Counseling Psychology PHD

Program Purpose


Educational Philosophy and Training Model

The CP program emphasizes the educational, developmental, preventative, and remedial functions of counseling psychologists. Students are primarily prepared to work as counseling psychologists in academic departments and counseling centers in university and college settings, although they are also qualified to seek clerkship, internship, and post-doctoral employment in other mental health settings.

The CP program is primarily psychological in nature and is based upon the scientist-practitioner model of training. The scientist-practitioner model is an integrated approach to training that acknowledges the interdependence of theory, research, and practice. Counseling psychologists engage in the pursuit and application of psychological and educational knowledge to promote optimal development for individuals, groups, and systems and to provide remedies for the psychological and educational difficulties that encumber them.

Faculty members in the CP program fully support both the academic and spiritual mission and aims of BYU. In the CP program, we seek to integrate, where appropriate, spiritual with psychological perspectives in our classes. Currently, efforts to integrate spirituality and psychology occur in a number of ways:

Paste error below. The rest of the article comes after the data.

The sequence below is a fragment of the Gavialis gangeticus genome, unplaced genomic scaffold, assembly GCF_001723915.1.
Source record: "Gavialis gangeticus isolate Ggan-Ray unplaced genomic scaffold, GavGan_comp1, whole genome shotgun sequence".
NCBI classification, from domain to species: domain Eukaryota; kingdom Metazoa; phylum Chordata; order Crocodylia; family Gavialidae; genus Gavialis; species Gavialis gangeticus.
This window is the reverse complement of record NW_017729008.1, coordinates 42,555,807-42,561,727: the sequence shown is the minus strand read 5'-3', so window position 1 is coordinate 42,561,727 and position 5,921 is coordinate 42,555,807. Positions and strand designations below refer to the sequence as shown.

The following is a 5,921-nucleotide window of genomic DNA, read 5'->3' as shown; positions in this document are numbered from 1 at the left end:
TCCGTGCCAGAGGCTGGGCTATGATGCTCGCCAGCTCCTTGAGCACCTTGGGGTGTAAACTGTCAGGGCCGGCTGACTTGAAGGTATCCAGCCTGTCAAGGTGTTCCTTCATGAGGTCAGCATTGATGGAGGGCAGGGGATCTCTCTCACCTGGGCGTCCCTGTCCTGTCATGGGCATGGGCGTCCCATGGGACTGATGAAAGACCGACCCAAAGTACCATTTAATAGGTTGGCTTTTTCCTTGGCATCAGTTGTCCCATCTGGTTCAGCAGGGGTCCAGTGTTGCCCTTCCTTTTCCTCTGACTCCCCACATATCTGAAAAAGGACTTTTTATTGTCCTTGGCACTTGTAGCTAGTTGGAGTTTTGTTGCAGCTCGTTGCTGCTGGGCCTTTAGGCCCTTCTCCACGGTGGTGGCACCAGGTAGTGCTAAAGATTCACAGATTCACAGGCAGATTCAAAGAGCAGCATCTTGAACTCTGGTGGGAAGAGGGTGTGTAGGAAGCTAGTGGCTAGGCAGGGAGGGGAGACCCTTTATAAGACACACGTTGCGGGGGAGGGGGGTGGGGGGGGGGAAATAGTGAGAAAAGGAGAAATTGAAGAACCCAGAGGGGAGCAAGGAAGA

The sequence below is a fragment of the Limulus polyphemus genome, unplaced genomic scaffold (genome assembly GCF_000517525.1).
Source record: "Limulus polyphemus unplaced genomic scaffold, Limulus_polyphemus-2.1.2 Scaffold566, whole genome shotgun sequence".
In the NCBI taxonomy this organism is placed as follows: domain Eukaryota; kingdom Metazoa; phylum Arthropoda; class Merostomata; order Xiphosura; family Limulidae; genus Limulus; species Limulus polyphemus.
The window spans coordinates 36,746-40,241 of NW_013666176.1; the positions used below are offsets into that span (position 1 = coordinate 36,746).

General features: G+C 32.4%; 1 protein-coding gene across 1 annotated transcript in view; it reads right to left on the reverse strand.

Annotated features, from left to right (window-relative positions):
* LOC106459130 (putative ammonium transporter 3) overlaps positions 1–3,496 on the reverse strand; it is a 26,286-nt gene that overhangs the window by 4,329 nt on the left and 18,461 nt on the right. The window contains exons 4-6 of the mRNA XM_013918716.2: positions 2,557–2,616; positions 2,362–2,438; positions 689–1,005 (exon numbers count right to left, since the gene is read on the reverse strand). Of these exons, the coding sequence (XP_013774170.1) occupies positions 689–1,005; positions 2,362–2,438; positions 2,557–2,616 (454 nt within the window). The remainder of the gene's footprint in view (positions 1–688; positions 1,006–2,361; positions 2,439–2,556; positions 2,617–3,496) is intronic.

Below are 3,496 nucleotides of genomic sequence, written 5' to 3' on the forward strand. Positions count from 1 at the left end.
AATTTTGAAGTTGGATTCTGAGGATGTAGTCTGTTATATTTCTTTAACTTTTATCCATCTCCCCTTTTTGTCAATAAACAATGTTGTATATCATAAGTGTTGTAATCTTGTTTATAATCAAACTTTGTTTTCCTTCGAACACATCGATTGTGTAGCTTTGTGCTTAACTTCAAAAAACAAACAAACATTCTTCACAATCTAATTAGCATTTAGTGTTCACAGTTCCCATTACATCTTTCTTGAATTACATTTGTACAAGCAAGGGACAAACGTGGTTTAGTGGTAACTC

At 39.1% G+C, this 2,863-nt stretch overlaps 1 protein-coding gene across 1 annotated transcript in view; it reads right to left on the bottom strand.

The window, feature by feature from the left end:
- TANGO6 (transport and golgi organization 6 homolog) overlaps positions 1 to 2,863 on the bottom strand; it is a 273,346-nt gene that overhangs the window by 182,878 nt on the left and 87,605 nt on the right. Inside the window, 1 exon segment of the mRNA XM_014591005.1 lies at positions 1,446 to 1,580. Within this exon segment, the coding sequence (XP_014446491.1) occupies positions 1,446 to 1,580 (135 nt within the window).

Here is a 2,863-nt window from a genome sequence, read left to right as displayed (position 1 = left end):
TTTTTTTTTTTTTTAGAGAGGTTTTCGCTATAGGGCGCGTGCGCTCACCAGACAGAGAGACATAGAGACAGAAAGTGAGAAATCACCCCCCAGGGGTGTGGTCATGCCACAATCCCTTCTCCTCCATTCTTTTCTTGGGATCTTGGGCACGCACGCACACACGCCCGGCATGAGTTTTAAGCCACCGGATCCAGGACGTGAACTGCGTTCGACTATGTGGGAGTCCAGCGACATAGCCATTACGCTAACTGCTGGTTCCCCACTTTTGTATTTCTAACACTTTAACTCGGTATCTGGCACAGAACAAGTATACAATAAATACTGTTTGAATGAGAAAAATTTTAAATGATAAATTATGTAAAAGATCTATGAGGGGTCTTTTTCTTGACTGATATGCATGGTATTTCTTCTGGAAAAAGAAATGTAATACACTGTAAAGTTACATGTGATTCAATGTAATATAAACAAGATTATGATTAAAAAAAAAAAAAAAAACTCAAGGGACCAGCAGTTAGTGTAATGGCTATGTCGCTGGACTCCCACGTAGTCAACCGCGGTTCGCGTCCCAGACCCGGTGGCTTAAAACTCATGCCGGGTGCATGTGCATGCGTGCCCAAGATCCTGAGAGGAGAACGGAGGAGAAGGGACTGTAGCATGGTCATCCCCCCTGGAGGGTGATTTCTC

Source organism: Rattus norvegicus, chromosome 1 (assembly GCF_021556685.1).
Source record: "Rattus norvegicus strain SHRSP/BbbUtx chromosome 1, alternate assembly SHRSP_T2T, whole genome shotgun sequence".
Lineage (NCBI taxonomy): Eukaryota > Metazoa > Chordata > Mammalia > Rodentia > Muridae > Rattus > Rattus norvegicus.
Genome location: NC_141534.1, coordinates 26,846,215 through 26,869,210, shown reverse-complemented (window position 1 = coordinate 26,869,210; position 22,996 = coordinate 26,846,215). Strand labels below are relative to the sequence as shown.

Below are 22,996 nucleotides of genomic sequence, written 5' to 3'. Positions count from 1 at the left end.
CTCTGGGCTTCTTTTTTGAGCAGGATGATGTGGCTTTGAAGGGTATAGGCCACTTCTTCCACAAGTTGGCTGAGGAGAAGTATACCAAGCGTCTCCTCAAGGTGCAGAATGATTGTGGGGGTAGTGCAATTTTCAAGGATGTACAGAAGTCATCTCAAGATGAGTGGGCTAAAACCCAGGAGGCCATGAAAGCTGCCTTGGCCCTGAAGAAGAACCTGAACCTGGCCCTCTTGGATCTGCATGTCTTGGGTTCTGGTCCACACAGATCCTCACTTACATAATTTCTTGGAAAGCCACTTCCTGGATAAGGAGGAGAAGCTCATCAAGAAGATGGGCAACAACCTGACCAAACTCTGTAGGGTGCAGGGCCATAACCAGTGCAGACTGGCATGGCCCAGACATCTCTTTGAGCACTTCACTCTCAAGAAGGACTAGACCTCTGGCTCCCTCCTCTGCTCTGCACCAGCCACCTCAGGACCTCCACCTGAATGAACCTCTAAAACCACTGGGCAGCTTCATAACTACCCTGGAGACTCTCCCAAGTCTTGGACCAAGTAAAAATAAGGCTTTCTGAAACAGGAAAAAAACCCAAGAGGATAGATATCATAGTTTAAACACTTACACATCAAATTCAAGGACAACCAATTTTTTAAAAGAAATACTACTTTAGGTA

By providing training in religious and spiritual aspects of diversity and treatment, we produce graduates who are able to sensitively work with the large client population in the U.S. who come from various religiously committed backgrounds. In this regard, we help fill a void left by secular training programs that typically provide little or no training in this domain (Richards & Bergin, 2000; Shafranske, 2000).

Program Education and Training Objectives

The overall goal of the counseling psychology program at BYU is to prepare students to work as competent counseling psychologists in university counseling centers or other educational and mental health settings where the developmental and preventative functions of counseling psychologists are valued. Faculty seek to increase students' knowledge of psychological theory, research and practice, enhance students performance of psychological practice, and help students acquire and develop ethical and professional dispositions and attitudes. In an evaluation meeting conducted at the conclusion of fall and winter semesters, faculty members collectively rate each student on their knowledge, performance, and disposition and attitudes. Students who are judged as deficient in any of these competency areas are given opportunities to remediate their deficiencies. If deficiencies are severe and persistent, students are counseled out of the program or dropped if they fail to remediate the deficiencies over time.